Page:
After grumbling about whether I meant this as a serious question, Jack acknowledged he had “suffered through” such shows during more than one holiday season. I pointed out that in all these stories, characters were stuck in patterns of thinking, feeling, and relating that caused pain and suffering. Then, at the last minute, something dramatic happened that gave them a new way of being.
“What if you’re one of those characters, Jack?” I asked him. “And what if it’s 15 minutes ’til Santa’s flight? What’s the script for how you are going to wrap up this story so that you can have a happy ending? Time is running out. You’re dying. What needs to happen?”
After complaining that he didn’t believe in happy endings, he decided to play along. “I guess what would need to happen is my kids would have some kind of realization about how wrong they’ve been and...”
I interrupted him, “You’re the one with the power in this story, Jack. You’re the one who sets the change in motion, not your kids.”
He thought for a moment. “Well, maybe what would happen is I’d learn to overlook their acting irresponsibly.”
I made a sour face and shook my head. “Can we put it in a kinder, less judgmental way?”
He thought about it. “Maybe I’d realize they might think they have reasons for what they’re doing. Reasons I haven’t understood.”
That was the insight that let him begin to engage his inner vision. We bounced around ideas, and by the time we were done, Jack had a new script. I asked if we could get his wife involved in the conversation so she would know the storyline and be able to help.
When she joined us, Jack, preferring to call it a battle plan, gave her the outline. “Me and the kids have a wall between us,” he acknowledged. “It doesn’t matter how it got there; what matters is how I’m going to tear it down.”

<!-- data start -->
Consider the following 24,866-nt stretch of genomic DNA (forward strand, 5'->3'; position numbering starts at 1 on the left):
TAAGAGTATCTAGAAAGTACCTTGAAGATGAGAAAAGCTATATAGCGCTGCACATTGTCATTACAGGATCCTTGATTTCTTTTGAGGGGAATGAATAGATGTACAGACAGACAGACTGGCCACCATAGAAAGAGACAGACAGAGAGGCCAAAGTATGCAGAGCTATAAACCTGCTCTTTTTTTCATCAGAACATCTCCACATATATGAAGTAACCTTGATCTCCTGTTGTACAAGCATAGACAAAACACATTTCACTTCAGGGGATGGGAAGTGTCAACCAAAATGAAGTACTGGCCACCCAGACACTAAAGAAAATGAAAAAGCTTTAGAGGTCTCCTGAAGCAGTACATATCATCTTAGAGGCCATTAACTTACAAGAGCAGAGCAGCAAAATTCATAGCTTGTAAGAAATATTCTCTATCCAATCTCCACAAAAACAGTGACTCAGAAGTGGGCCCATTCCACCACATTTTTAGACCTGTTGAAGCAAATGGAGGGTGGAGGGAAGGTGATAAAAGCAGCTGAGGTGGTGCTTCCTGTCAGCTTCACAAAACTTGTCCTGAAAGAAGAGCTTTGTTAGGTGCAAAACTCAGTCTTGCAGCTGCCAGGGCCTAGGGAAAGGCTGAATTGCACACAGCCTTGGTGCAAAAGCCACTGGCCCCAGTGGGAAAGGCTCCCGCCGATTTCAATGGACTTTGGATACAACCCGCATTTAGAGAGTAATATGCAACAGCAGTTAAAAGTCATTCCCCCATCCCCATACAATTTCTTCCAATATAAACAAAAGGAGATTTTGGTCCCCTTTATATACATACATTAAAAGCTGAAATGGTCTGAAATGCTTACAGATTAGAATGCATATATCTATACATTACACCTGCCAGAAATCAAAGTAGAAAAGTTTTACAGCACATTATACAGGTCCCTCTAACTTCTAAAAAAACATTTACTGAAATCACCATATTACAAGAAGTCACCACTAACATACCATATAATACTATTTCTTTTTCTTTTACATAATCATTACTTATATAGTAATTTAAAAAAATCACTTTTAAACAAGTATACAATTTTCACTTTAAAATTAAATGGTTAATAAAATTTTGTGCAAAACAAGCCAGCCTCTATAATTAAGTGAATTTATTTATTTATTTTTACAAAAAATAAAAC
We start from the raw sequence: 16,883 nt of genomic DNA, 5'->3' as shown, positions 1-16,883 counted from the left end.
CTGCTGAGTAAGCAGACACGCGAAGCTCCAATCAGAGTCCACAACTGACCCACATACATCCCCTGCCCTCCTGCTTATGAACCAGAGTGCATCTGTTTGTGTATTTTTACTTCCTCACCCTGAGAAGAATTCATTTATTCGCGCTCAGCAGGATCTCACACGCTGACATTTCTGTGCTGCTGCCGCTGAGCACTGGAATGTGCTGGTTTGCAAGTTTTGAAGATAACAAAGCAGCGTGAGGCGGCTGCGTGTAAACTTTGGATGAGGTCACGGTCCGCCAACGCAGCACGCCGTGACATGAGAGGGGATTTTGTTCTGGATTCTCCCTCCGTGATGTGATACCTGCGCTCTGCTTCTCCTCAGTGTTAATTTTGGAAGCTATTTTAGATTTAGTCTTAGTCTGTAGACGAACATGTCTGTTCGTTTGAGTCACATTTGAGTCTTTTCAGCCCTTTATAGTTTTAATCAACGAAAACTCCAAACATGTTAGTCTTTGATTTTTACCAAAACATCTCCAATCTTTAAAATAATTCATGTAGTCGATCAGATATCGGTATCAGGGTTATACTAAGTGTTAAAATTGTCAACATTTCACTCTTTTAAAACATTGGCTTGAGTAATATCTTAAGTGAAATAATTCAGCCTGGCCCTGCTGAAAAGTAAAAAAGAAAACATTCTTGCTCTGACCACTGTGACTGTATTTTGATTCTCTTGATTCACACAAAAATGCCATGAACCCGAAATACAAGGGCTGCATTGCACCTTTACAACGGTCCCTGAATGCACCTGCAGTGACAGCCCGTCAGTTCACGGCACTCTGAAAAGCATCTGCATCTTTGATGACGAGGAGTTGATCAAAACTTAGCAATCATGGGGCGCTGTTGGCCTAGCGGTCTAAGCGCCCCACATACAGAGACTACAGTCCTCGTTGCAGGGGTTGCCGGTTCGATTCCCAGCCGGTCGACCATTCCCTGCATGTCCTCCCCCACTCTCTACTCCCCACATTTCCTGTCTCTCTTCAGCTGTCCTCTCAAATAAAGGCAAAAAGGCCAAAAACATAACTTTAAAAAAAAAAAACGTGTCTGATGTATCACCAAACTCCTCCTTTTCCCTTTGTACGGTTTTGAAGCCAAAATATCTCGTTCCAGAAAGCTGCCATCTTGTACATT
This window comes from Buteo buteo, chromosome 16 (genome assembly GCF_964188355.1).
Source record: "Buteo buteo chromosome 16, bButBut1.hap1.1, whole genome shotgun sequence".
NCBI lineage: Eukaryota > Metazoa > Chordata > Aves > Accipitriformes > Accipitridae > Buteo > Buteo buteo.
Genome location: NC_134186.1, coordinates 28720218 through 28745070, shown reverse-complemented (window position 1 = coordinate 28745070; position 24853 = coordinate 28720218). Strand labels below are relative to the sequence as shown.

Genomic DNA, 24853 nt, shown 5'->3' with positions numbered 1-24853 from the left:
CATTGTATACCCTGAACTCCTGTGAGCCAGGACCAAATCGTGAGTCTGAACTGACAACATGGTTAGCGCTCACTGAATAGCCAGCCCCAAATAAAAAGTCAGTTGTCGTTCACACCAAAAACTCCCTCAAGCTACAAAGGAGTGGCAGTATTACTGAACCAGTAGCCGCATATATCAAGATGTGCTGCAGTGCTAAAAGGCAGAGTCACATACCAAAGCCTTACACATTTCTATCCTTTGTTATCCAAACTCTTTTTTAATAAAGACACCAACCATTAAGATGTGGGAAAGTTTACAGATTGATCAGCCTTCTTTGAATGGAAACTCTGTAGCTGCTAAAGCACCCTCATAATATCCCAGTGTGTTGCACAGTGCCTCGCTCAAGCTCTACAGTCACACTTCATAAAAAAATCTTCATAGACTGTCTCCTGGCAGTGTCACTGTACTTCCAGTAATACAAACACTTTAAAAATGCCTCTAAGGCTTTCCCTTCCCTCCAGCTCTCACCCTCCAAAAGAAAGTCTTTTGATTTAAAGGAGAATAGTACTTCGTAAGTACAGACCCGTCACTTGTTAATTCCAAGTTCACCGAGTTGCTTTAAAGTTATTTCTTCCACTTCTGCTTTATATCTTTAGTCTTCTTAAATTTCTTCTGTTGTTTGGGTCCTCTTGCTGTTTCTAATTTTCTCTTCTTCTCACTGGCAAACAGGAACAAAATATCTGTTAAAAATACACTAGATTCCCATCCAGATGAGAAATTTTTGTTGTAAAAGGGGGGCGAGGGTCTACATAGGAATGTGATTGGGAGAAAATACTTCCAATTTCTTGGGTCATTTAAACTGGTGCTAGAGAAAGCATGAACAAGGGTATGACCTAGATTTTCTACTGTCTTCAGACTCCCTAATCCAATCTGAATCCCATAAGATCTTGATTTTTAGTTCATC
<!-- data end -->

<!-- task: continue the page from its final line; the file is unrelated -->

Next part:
He admitted that he’d been hard on his daughters over the years, thinking he was helping them but acknowledging he’d overdone it. Now was the time to make it clear that he was proud of them, loved them, and wanted to see them.
I asked if there was anything else he wanted to make sure they knew, and he said, “I want them to know I’m sorry that I hurt them.”
In the End
If this were one of those Christmas stories, everything was perfect after that. But this is a real-life Christmas story. Jack still fell into criticizing, got impatient, and lost his temper, especially as he needed more and more physical help. We had several follow-up visits during which he had to really work to refocus on the new storyline. But, overall, he held the new script close enough to the center of his heart that he changed the last part of his life for himself and his family in meaningful ways. His kids came around for visits after he found the courage to ask. Importantly, Jack found ways to deliver messages of love. And, in his indirect, tangential way, he asked for forgiveness. When he died, his daughter Meg was sitting by his side.
Jack didn’t have the picture-perfect ending where everything is tied up neatly with a shiny bow, but it was good enough.